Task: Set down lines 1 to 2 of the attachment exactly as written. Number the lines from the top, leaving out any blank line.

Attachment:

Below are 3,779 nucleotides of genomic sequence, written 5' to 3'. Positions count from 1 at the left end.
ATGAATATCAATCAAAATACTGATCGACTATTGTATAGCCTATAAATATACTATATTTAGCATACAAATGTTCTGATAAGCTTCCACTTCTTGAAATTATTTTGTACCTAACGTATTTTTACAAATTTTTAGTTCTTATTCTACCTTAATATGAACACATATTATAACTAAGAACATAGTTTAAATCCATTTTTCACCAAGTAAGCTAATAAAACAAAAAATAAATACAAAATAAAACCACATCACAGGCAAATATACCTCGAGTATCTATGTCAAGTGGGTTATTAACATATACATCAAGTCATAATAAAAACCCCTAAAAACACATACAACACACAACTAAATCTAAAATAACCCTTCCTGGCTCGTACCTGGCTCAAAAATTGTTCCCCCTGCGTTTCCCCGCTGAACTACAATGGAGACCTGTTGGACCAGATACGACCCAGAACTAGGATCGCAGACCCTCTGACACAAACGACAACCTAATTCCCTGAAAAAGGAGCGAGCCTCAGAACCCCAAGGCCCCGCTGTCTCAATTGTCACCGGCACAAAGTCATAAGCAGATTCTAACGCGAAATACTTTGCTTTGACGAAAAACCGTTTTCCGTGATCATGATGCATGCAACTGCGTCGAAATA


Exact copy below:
Below are 3,779 nucleotides of genomic sequence, written 5' to 3'. Positions count from 1 at the left end.
ATGAATATCAATCAAAATACTGATCGACTATTGTATAGCCTATAAATATACTATATTTAGCATACAAATGTTCTGATAAGCTTCCACTTCTTGAAATTATTTTGTACCTAACGTATTTTTACAAATTTTTAGTTCTTATTCTACCTTAATATGAACACATATTATAACTAAGAACATAGTTTAAATCCATTTTTCACCAAGTAAGCTAATAAAACAAAAAATAAATACAAAATAAAACCACATCACAGGCAAATATACCTCGAGTATCTATGTCAAGTGGGTTATTAACATATACATCAAGTCATAATAAAAACCCCTAAAAACACATACAACACACAACTAAATCTAAAATAACCCTTCCTGGCTCGTACCTGGCTCAAAAATTGTTCCCCCTGCGTTTCCCCGCTGAACTACAATGGAGACCTGTTGGACCAGATACGACCCAGAACTAGGATCGCAGACCCTCTGACACAAACGACAACCTAATTCCCTGAAAAAGGAGCGAGCCTCAGAACCCCAAGGCCCCGCTGTCTCAATTGTCACCGGCACAAAGTCATAAGCAGATTCTAACGCGAAATACTTTGCTTTGACGAAAAACCGTTTTCCGTGATCATGATGCATGCAACTGCGTCGAAATA